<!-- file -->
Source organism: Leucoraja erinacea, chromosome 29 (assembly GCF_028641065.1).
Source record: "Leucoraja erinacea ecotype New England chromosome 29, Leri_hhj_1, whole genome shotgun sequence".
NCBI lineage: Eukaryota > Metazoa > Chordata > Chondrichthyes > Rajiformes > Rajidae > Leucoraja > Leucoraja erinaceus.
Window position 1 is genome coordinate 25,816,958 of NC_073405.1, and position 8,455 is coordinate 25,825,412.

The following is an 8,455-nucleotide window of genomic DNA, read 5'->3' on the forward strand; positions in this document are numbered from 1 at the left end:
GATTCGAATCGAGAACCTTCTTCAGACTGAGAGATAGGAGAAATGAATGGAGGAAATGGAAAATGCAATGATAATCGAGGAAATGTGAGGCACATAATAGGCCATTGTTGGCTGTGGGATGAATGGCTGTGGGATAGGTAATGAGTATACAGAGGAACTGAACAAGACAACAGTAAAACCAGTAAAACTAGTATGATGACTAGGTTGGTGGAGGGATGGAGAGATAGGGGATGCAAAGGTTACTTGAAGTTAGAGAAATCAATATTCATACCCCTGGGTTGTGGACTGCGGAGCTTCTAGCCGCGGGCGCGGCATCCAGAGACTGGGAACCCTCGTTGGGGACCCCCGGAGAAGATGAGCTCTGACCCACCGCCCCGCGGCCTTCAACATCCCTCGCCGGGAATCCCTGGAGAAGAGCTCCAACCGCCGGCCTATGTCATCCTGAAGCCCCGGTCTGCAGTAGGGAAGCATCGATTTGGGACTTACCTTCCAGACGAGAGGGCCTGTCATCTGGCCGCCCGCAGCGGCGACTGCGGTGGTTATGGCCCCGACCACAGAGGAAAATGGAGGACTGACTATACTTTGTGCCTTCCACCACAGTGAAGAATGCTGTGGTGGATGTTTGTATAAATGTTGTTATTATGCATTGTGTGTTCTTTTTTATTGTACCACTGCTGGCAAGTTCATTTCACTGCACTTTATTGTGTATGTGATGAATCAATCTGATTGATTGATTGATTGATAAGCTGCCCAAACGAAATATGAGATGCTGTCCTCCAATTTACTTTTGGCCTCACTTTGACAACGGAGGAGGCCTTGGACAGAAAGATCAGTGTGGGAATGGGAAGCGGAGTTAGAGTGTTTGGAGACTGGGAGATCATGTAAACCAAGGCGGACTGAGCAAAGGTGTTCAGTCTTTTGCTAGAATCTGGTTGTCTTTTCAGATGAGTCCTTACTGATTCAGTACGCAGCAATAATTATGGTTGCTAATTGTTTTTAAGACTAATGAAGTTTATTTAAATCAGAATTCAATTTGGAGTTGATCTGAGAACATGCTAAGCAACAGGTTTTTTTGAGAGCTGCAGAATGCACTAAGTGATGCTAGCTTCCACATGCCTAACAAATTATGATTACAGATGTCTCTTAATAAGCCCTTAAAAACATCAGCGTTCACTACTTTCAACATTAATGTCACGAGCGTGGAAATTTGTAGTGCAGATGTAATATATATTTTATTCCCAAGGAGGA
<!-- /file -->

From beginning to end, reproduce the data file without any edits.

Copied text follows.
Source organism: Leucoraja erinacea, chromosome 29 (assembly GCF_028641065.1).
Source record: "Leucoraja erinacea ecotype New England chromosome 29, Leri_hhj_1, whole genome shotgun sequence".
NCBI lineage: Eukaryota > Metazoa > Chordata > Chondrichthyes > Rajiformes > Rajidae > Leucoraja > Leucoraja erinaceus.
Window position 1 is genome coordinate 25,816,958 of NC_073405.1, and position 8,455 is coordinate 25,825,412.

The following is an 8,455-nucleotide window of genomic DNA, read 5'->3' on the forward strand; positions in this document are numbered from 1 at the left end:
GATTCGAATCGAGAACCTTCTTCAGACTGAGAGATAGGAGAAATGAATGGAGGAAATGGAAAATGCAATGATAATCGAGGAAATGTGAGGCACATAATAGGCCATTGTTGGCTGTGGGATGAATGGCTGTGGGATAGGTAATGAGTATACAGAGGAACTGAACAAGACAACAGTAAAACCAGTAAAACTAGTATGATGACTAGGTTGGTGGAGGGATGGAGAGATAGGGGATGCAAAGGTTACTTGAAGTTAGAGAAATCAATATTCATACCCCTGGGTTGTGGACTGCGGAGCTTCTAGCCGCGGGCGCGGCATCCAGAGACTGGGAACCCTCGTTGGGGACCCCCGGAGAAGATGAGCTCTGACCCACCGCCCCGCGGCCTTCAACATCCCTCGCCGGGAATCCCTGGAGAAGAGCTCCAACCGCCGGCCTATGTCATCCTGAAGCCCCGGTCTGCAGTAGGGAAGCATCGATTTGGGACTTACCTTCCAGACGAGAGGGCCTGTCATCTGGCCGCCCGCAGCGGCGACTGCGGTGGTTATGGCCCCGACCACAGAGGAAAATGGAGGACTGACTATACTTTGTGCCTTCCACCACAGTGAAGAATGCTGTGGTGGATGTTTGTATAAATGTTGTTATTATGCATTGTGTGTTCTTTTTTATTGTACCACTGCTGGCAAGTTCATTTCACTGCACTTTATTGTGTATGTGATGAATCAATCTGATTGATTGATTGATTGATAAGCTGCCCAAACGAAATATGAGATGCTGTCCTCCAATTTACTTTTGGCCTCACTTTGACAACGGAGGAGGCCTTGGACAGAAAGATCAGTGTGGGAATGGGAAGCGGAGTTAGAGTGTTTGGAGACTGGGAGATCATGTAAACCAAGGCGGACTGAGCAAAGGTGTTCAGTCTTTTGCTAGAATCTGGTTGTCTTTTCAGATGAGTCCTTACTGATTCAGTACGCAGCAATAATTATGGTTGCTAATTGTTTTTAAGACTAATGAAGTTTATTTAAATCAGAATTCAATTTGGAGTTGATCTGAGAACATGCTAAGCAACAGGTTTTTTTGAGAGCTGCAGAATGCACTAAGTGATGCTAGCTTCCACATGCCTAACAAATTATGATTACAGATGTCTCTTAATAAGCCCTTAAAAACATCAGCGTTCACTACTTTCAACATTAATGTCACGAGCGTGGAAATTTGTAGTGCAGATGTAATATATATTTTATTCCCAAGGAGGA